SDK

Magic Spheres Tutorial

magic_spheres_tutorial

Introduction

This tutorial will walk through you on how to launch Meta Apps in Unity. This is a great way to get a feel for how virtual objects appear on the Meta 2 and how you can interact with them.

This tutorial is based on a recent blog post. This includes a comprehensive video explaining the tutorial which we recommend checking out!

For Meta 2 SDK documentation, visit docs.metavision.com.

Pre-requisites

  1. Unity game engine. The preferred version is 5.6.0f3, but this tutorial will work in 2017.3.0f3 with warnings.
  2. A PC which meets the system requirements.
  3. An installation of the Meta 2 SDK version 2.5.0 or 2.4.1. Click here for installation instructions.
  4. A connected Meta 2. Click here for more details on headset setup.
  5. Visual Studio 2015 or later. This software is recommended for modifying the included C# scripts but is not necessary to run the tutorial project in Unity.

We recommend running the Hands Tutorial built-in to the Meta SDK (version 2.5.0 or later) before playing the tutorial scene so you are familiar with the best way to interact with the Meta Hands system.

Steps to follow

  1. Clone this repository. This current version is compatible with SDK versions 2.4.1 and 2.5.0. In the future, please select the branch which corresponds to your installed SDK version.

  2. Open Unity and browse to the location where the repository has been downloaded. Once the project opens, you will see errors in the console regarding missing namespaces and classes of the MetaSDK. Unity1

  3. In Unity’s Project view, right-click, select Import Package > Custom Package and import the Meta Unity package. This is located within your Meta installation and by default can be found in C:\Program Files\Meta\Meta SDK2 Beta\Unity. You can also find it at %META_SDK2%unity.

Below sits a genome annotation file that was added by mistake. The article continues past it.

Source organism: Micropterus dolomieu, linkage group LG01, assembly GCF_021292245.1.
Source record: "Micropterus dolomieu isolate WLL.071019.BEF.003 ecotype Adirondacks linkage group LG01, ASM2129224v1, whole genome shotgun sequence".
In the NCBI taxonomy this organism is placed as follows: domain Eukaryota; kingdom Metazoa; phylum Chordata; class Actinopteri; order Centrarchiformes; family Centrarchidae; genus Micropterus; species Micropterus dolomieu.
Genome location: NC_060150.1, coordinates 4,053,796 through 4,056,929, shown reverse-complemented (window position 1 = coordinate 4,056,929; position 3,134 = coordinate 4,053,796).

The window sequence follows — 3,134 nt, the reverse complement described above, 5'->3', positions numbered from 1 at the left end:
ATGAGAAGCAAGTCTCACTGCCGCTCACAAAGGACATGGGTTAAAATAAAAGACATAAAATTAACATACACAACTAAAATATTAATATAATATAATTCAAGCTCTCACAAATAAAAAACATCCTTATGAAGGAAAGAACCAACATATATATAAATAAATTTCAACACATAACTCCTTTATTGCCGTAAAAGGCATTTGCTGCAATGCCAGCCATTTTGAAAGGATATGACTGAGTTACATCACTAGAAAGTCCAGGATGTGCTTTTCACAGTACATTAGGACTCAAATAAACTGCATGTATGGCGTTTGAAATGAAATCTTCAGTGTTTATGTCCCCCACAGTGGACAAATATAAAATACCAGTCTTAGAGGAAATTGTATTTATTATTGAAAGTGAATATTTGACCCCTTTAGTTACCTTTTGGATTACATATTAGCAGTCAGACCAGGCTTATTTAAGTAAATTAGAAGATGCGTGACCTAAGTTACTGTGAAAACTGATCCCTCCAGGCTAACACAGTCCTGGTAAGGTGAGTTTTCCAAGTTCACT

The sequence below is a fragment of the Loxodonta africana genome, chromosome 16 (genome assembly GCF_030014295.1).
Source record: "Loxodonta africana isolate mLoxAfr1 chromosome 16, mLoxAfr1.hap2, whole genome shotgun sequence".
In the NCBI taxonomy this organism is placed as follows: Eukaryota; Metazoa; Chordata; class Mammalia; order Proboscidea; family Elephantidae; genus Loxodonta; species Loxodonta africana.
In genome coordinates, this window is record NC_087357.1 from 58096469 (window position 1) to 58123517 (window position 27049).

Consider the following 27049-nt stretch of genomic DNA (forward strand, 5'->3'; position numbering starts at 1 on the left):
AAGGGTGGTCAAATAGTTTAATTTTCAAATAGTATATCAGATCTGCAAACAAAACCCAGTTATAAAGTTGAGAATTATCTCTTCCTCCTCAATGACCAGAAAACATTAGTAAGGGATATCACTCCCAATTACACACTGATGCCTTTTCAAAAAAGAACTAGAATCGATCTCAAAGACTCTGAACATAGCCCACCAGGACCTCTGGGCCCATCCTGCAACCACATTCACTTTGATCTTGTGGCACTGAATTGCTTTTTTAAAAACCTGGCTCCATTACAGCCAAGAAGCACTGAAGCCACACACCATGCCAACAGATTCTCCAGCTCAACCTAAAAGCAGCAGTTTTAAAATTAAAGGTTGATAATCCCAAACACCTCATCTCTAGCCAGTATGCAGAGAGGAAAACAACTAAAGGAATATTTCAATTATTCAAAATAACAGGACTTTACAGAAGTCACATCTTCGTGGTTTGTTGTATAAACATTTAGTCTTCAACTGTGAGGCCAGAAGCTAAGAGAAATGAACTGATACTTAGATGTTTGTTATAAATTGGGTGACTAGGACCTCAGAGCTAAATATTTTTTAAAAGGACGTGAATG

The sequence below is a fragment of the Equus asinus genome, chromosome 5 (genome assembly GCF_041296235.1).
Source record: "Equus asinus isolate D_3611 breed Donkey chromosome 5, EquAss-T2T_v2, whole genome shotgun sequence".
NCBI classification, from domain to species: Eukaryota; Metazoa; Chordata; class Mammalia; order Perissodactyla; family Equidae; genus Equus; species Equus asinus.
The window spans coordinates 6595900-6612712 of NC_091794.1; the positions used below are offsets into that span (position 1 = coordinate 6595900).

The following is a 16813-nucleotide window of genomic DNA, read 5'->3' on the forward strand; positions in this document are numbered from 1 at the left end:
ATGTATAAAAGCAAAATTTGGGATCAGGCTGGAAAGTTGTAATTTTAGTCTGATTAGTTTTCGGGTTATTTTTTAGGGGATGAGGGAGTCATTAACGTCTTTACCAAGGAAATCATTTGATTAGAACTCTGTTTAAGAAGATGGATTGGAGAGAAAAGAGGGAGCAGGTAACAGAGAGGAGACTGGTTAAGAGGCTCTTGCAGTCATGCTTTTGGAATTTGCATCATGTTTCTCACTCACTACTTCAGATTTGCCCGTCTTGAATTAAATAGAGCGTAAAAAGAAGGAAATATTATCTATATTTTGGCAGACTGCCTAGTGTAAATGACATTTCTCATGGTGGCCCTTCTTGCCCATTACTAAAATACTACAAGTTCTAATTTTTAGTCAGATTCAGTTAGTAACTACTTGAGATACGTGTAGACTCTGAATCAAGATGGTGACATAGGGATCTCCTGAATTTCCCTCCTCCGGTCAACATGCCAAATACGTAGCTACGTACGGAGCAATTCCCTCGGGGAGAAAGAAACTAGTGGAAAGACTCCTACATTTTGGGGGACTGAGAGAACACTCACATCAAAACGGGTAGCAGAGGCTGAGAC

4. In Unity’s Project view, navigate to Assets > Scenes and double click ‘FireballTest’ scene.

  5. The scene will be loaded In Hierarchy View and in the Game view you can see three spheres as seen below: Unity2

  6. Put on the headset and Play the Unity scene.

  7. Follow the instructions on the headset screen for Environment Mapping. More information about it can be found in the Tracking (SLAM) section.

  8. Once environment mapping is completed, you will see three spheres in the headset as seen below: Unity3

  9. Place your hand just in front of any one of spheres (Objects) as below, and you can see a blue circle displayed near the back of your hand. This is Meta’s hand indicator, and its presence confirms that the Meta headset has detected your hand is near an interactive object. Unity4

  10. When the hand indicator is over the object, close your fist and note how the hand indicator changes indicating a successful grab. Now move your hand around slowly and observe the cloned object following your hand. Be sure to keep your hand within the Meta 2’s depth sensor’s field of view. Unity5

  11. Open your hand and observe the object you held flying forward and exploding in a magically spectacular fashion! Unity6 Unity7

Repeat the same steps for the remaining two spheres and enjoy the experience of Meta AR!

How was this tutorial built?

Curious about how this tutorial was made? Read on. If you’re looking for a general introduction to how to create a Meta application from scratch, see here.

The main SDK component in the scene is the MetaCameraRig prefab. This provides rendering and headset tracking support.

The MetaHands prefab provides hands tracking.

The rest of the experience is scripted within each of the “Sphere” objects. The CloneGrab script creates a clone of the sphere when the user grabs it. Each sphere also has a collider to allow the Hands system to detect it. Lastly, they also have the ExplodeAfterDetach component; let’s just say that’s where the magic truly happens!

Updates

As we release future SDK versions, we’ll update this tutorial as needed. Check back for updates in the future.

Feedback

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